First day at ISS7: Touring the Northern Divine caviar farm


There’s an organic caviar farm, Northern Divine (http://www.northerndivine.com) in Sechelt just across the Straits of Georgia from Nanaimo where the conference is located. The best way to make a quick trip across the strait? A little teeny bushplane with floats.

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/insert glorious angelic choir sound/

/insert glorious angelic choir sound/

A common feature of BC beaches: lots and lots of driftwood.

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Our pilot with his trusty 1952-vintage steed.

Our pilot with his trusty 1952-vintage steed.

Some folks from Northern Divine picked us up from the floatplane dock and brought us over to the facility. They have people come through on tours all the time, so they’ve got windows for easy checking-out of the caviar making process without having to track through and disrupt everybody.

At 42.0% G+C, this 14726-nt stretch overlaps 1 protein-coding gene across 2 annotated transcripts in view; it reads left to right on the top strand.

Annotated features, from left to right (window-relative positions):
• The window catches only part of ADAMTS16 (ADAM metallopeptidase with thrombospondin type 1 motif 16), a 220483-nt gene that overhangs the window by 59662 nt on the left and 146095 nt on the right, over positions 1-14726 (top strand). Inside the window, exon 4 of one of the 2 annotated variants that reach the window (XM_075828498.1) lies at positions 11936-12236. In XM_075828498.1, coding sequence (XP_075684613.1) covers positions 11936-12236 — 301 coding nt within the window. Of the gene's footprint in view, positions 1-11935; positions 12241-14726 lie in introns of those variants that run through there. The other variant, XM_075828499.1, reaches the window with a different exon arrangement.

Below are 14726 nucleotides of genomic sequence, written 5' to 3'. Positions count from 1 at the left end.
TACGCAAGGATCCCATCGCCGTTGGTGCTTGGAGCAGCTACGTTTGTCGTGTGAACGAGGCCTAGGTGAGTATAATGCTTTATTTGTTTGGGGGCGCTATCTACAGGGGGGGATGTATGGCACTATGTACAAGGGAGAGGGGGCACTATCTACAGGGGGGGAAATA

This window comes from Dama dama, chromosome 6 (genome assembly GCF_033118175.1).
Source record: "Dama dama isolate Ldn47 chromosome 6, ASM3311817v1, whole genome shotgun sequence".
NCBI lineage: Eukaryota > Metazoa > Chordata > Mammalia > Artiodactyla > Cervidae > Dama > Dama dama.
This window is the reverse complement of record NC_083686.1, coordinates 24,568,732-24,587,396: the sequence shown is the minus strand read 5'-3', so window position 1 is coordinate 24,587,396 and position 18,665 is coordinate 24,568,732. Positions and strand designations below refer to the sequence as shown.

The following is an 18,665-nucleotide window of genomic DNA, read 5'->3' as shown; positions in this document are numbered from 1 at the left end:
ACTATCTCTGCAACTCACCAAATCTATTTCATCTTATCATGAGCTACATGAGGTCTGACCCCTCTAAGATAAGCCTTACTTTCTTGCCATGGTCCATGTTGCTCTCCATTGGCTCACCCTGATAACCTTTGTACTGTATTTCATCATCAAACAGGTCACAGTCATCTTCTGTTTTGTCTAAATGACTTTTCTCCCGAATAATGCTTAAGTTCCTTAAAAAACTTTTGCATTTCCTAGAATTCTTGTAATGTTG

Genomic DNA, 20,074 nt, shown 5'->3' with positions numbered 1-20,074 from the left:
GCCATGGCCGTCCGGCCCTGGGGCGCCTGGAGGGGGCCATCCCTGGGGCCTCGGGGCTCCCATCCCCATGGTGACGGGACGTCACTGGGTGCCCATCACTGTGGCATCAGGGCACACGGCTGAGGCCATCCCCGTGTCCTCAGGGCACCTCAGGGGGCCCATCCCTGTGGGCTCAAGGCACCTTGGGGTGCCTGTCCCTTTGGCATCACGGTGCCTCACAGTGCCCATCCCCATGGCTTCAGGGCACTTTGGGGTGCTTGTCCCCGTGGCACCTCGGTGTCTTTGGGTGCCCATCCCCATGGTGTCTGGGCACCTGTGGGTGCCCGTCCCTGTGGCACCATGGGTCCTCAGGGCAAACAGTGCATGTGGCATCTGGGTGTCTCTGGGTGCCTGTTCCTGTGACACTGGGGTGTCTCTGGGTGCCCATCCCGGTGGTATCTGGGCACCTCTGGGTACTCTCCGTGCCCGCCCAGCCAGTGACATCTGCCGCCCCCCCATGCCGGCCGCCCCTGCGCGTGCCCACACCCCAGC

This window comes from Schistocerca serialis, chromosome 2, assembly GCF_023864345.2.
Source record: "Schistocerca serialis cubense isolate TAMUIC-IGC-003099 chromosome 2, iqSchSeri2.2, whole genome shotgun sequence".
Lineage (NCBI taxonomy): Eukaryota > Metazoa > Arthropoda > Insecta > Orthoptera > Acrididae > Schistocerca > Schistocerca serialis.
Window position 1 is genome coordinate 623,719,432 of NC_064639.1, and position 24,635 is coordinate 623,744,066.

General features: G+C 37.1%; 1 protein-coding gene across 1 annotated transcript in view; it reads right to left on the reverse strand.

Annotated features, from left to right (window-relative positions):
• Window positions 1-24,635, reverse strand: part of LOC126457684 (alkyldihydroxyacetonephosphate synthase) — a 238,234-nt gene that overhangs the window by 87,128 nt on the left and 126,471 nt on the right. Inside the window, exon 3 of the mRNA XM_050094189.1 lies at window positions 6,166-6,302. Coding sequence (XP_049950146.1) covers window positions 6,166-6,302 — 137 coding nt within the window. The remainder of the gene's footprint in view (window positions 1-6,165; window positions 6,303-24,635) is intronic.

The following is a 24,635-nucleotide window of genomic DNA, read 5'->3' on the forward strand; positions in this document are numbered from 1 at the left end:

Hard at work in the caviar mines

Hard at work in the caviar mines

The way traditional caviar harvest works is slaughter the fish, remove the ovaries with the eggs all still attached to the membranes, and then rubbing the mass across a screen to separate the eggs from the membrane. A couple of the guys on our tour have caviar farms of their own, so they were discussing the ins and outs of getting the fish to a nice healthy size without overfeeding to the point that lots of fat accumulates on and in the ovarian tissue– leading to weird flavors and poor yields. One related how at the very beginning of their operation, they knew that caviar yield was about 10% of body weight. They fed the fish as much as they would eat so as to have bigger fish. The end result was about 2% bw worth of caviar and lots and lots of sturgeon grease. Oops….